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Lala, meanwhile, is prodded by her mother Boo (Donnah Welby), to encourage the attentions of Peachy Weil, a boisterous representative of a prestigious Louisiana family. "I can do better than Peachy Weil," Lala scoffs.
"No you can't," answers her mother, who refers to Lala's dateless state as "your situation."
In this ensemble drama with an exceptionally strong cast, Welby's depiction of Boo stands out. Her forceful performance doesn't upstage her colleagues, but she is nonetheless missed when she's not onstage. Her character is a kind of demonic Jane Wyatt, a hybrid of too-cheerful sitcom mother and Southern belle hovering over every round of her daughter's dating contest as though it were a championship bout. Lala feels that God may have favored the blond Sunny. But Lala is wrong. God smiled on her when He gave her a mom like Boo.
Almost every other aspect of this production's casting and design seems to have been divinely inspired as well. Jack Allison's direction is too understated to call attention to itself, yet it is replete with intelligent touches. Rob Odorisio's set (the play unfolds almost entirely in the Freitags' living room) is exquisitely outfitted to suggest the physical comfort with which the family lives outside the house as well as in it. Ellis Tillman's costumes show a spirited interpretation of period detail, while Stuart Duke's lighting design underscores the show's most haunting moments.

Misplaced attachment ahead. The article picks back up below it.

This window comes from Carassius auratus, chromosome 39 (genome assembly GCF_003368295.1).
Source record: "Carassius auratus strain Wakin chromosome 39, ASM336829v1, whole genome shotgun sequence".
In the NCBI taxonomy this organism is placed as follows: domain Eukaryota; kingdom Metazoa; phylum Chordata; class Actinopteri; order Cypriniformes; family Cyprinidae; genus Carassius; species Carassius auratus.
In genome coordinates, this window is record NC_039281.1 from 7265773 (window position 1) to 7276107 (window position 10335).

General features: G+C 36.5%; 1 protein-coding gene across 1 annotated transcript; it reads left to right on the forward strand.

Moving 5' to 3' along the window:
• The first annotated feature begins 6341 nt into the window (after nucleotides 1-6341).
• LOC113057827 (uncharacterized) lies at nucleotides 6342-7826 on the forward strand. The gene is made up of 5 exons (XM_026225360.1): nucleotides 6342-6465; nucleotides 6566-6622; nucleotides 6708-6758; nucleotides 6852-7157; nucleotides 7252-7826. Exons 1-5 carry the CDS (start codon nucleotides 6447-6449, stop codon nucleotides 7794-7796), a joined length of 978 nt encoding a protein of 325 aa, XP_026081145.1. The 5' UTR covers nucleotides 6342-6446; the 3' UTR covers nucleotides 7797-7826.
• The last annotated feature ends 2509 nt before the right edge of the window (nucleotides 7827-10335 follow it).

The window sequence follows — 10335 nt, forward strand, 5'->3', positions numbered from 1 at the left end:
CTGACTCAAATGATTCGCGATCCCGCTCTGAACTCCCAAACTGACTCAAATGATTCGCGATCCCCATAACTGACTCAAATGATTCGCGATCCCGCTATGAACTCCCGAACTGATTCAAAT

Particularly well cast is Philip LeStrange as Adolph, the unmarried uncle of Sunny and Lala. Though Adolph is a beleaguered male in a household of idiosyncratic women, LeStrange makes this predicament seem like a multilayered blessing. He also gets some of the best lines. Here's his explanation for sister-in-law Boo's rudeness just after she's returned from a screening of Gone With the Wind: "Forgive her," he says to Joe. "She's been looking at Clark Gable for four hours, and she has to come home and look at me." Less easy to navigate is the role of Reba Freitag, played by Pat Nesbit. As written she seems to have been inserted into the play as the voice of daffiness. Nesbit, however, infuses Reba with humanity.
Romantic leads Nick Cokas and Angela Pierce don't need to do much more than look good together as Joe and Sunny. Happily, though, both give performances that are full of substance. More challenging are the roles of Peachy and Lala. One cynical joke underlying the play is that Peachy, whose family brags that they've been in the United States for 150 years, is hopelessly vulgar, while newcomer Joe is cultured and genteel. Hunter Bell plays Peachy as an obnoxious buffoon, but one who has just enough charisma to match Lala's affable gawkiness misstep for misstep. Together Peachy and Lala create an unlikely but amiable chemistry that buoys the play. Their energy makes the rest of us root for the success of everyone at the Ballyhoo.
Can a comedy about assimilation actually take place three months after Hitler's invasion of Poland? Leave it to Alfred Uhry.
The Last Night of Ballyhoo. Written by Alfred Uhry; directed by Jack Allison; with Hunter Bell, Nick Cokas, Philip LeStrange, Jonah Marsh, Pat Nesbit, Angela Pierce, and Donnah Welby. Through December 27. Coconut Grove Playhouse, 3500 Main Hwy, Miami; 305-442-2662.